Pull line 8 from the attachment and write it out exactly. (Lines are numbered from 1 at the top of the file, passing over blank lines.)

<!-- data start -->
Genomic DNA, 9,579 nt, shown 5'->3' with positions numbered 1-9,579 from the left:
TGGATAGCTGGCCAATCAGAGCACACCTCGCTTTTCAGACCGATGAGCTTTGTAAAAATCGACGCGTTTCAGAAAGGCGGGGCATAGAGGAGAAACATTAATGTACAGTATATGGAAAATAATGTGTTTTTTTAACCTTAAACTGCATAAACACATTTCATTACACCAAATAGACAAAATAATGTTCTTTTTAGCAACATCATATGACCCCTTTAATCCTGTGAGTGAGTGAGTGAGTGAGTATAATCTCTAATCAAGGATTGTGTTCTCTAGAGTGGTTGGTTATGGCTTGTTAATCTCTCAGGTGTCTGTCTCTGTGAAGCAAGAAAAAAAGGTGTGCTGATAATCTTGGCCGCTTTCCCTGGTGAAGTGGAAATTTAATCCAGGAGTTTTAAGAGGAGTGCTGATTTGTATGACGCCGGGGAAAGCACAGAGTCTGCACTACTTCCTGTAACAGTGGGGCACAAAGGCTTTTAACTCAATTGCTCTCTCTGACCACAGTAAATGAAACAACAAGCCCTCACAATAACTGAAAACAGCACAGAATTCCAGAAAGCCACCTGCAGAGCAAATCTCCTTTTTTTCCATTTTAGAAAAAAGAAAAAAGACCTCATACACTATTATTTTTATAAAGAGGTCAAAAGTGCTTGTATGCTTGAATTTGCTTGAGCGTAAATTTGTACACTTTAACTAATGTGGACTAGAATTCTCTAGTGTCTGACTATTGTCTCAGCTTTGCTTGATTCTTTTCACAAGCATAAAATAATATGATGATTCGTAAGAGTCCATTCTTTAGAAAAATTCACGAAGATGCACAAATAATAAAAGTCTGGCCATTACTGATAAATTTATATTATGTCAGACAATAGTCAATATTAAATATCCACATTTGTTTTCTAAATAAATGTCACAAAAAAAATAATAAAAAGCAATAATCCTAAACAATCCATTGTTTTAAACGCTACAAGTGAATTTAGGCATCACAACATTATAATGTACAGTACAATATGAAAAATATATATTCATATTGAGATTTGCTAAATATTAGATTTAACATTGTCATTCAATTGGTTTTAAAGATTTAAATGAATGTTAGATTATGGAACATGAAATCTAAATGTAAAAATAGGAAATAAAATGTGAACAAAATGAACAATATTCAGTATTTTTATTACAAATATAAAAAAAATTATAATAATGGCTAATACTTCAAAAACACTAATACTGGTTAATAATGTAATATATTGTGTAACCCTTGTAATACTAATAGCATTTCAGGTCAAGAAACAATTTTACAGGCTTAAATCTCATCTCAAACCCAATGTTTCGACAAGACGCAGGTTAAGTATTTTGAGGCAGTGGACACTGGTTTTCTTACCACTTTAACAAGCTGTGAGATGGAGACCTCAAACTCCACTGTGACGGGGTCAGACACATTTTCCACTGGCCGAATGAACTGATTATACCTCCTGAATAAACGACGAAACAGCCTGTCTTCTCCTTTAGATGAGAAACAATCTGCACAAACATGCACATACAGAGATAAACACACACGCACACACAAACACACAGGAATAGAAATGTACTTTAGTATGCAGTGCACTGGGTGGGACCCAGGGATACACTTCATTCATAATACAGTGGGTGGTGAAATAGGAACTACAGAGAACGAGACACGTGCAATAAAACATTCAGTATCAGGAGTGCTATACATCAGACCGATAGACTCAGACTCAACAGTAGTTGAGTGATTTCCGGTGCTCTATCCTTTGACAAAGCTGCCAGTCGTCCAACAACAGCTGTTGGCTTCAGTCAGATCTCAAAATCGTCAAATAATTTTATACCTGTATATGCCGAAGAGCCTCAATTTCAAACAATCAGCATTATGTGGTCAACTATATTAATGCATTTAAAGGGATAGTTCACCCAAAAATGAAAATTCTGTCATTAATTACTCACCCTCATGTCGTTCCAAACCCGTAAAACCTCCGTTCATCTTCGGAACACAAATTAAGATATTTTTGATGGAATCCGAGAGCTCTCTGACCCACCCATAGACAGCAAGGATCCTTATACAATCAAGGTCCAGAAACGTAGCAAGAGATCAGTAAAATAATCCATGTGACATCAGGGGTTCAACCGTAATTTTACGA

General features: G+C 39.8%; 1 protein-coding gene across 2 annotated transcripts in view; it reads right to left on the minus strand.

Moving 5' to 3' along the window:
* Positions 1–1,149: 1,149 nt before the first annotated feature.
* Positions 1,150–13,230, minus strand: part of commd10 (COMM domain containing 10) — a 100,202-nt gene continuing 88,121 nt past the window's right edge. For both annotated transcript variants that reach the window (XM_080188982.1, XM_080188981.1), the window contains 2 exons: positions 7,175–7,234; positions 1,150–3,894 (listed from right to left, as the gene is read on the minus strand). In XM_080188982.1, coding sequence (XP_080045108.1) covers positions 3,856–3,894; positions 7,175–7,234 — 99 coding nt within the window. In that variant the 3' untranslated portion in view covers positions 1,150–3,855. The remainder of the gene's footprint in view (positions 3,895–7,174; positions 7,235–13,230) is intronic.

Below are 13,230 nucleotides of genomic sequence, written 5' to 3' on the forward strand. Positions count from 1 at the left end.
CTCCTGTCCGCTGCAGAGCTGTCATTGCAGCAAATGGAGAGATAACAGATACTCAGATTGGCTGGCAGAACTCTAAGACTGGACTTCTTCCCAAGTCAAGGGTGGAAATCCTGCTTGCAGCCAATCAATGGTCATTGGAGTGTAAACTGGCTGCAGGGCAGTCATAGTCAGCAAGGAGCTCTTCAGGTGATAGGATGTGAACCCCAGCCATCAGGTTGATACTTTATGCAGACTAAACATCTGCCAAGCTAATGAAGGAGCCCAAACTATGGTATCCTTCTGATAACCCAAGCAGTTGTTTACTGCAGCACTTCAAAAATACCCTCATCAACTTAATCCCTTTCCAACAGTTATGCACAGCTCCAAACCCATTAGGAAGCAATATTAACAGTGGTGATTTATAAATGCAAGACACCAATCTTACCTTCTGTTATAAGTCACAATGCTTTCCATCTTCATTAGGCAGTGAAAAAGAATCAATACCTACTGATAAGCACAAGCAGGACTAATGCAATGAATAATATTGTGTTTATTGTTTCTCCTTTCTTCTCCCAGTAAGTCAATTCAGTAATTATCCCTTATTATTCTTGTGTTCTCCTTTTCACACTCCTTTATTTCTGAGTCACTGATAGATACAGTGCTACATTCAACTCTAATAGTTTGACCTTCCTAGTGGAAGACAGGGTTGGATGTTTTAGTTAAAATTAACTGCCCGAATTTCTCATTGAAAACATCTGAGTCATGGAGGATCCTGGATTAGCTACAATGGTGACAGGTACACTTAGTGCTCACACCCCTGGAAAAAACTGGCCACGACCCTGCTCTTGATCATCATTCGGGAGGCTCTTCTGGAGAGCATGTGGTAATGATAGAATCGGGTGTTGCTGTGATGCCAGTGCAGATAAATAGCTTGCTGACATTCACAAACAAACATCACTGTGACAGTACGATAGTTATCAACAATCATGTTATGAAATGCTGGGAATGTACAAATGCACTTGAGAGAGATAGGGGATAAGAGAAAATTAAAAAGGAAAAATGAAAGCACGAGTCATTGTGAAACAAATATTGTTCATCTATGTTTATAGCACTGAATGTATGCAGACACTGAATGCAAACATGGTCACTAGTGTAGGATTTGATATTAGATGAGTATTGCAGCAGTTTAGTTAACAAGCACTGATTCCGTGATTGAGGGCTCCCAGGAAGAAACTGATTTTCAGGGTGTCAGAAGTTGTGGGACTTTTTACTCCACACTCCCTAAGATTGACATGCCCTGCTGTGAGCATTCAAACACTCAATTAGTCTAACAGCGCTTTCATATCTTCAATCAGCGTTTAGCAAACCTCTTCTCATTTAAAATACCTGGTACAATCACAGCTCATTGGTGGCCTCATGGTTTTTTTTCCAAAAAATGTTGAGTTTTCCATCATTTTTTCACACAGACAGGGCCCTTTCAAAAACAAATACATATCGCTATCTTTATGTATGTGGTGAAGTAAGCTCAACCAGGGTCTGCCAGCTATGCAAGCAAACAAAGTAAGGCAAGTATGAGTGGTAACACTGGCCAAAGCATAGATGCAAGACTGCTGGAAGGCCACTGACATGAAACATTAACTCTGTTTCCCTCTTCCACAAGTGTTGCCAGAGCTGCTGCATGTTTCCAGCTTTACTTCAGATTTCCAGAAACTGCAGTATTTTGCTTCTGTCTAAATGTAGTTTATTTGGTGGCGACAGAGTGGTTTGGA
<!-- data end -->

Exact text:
CTCCTGTCCGCTGCAGAGCTGTCATTGCAGCAAATGGAGAGATAACAGATACTCAGATTGGCTGGCAGAACTCTAAGACTGGACTTCTTCCCAAGTCAAGGGTGGAAATCCTGCTTGCAGCCAATCAATGGTCATTGGAGTGTAAACTGGCTGCAGGGCAGTCATAGTCAGCAAGGAGCTCTTCAGGTGATAGGATGTGAACCCCAGCCATCAGGTTGATACTTTATGCAGACTAAACATCTGCCAAGCTAATGAAGGAGCCCAAACTATGGTATCCTTCTGATAACCCAAGCAGTTGTTTACTGCAGCACTTCAAAAATACCCTCATCAACTTAATCCCTTTCCAACAGTTATGCACAGCTCCAAACCCATTAGGAAGCAATATTAACAGTGGTGATTTATAAATGCAAGACACCAATCTTACCTTCTGTTATAAGTCACAATGCTTTCCATCTTCATTAGGCAGTGAAAAAGAATCAATACCTACTGATAAGCACAAGCAGGACTAATGCAATGAATAATATTGTGTTTATTGTTTCTCCTTTCTTCTCCCAGTAAGTCAATTCAGTAATTATCCCTTATTATTCTTGTGTTCTCCTTTTCACACTCCTTTATTTCTGAGTCACTGATAGATACAGTGCTACATTCAACTCTAATAGTTTGACCTTCCTAGTGGAAGACAGGGTTGGATGTTTTAGTTAAAATTAACTGCCCGAATTTCTCATTGAAAACATCTGAGTCATGGAGGATCCTGGATTAGCTACAATGGTGACAGGTACACTTAGTGCTCACACCCCTGGAAAAAACTGGCCACGACCCTGCTCTTGATCATCATTCGGGAGGCTCTTCTGGAGAGCATGTGGTAATGATAGAATCGGGTGTTGCTGTGATGCCAGTGCAGATAAATAGCTTGCTGACATTCACAAACAAACATCACTGTGACAGTACGATAGTTATCAACAATCATGTTATGAAATGCTGGGAATGTACAAATGCACTTGAGAGAGATAGGGGATAAGAGAAAATTAAAAAGGAAAAATGAAAGCACGAGTCATTGTGAAACAAATATTGTTCATCTATGTTTATAGCACTGAATGTATGCAGACACTGAATGCAAACATGGTCACTAGTGTAGGATTTGATATTAGATGAGTATTGCAGCAGTTTAGTTAACAAGCACTGATTCCGTGATTGAGGGCTCCCAGGAAGAAACTGATTTTCAGGGTGTCAGAAGTTGTGGGACTTTTTACTCCACACTCCCTAAGATTGACATGCCCTGCTGTGAGCATTCAAACACTCAATTAGTCTAACAGCGCTTTCATATCTTCAATCAGCGTTTAGCAAACCTCTTCTCATTTAAAATACCTGGTACAATCACAGCTCATTGGTGGCCTCATGGTTTTTTTTCCAAAAAATGTTGAGTTTTCCATCATTTTTTCACACAGACAGGGCCCTTTCAAAAACAAATACATATCGCTATCTTTATGTATGTGGTGAAGTAAGCTCAACCAGGGTCTGCCAGCTATGCAAGCAAACAAAGTAAGGCAAGTATGAGTGGTAACACTGGCCAAAGCATAGATGCAAGACTGCTGGAAGGCCACTGACATGAAACATTAACTCTGTTTCCCTCTTCCACAAGTGTTGCCAGAGCTGCTGCATGTTTCCAGCTTTACTTCAGATTTCCAGAAACTGCAGTATTTTGCTTCTGTCTAAATGTAGTTTATTTGGTGGCGACAGAGTGGTTTGGA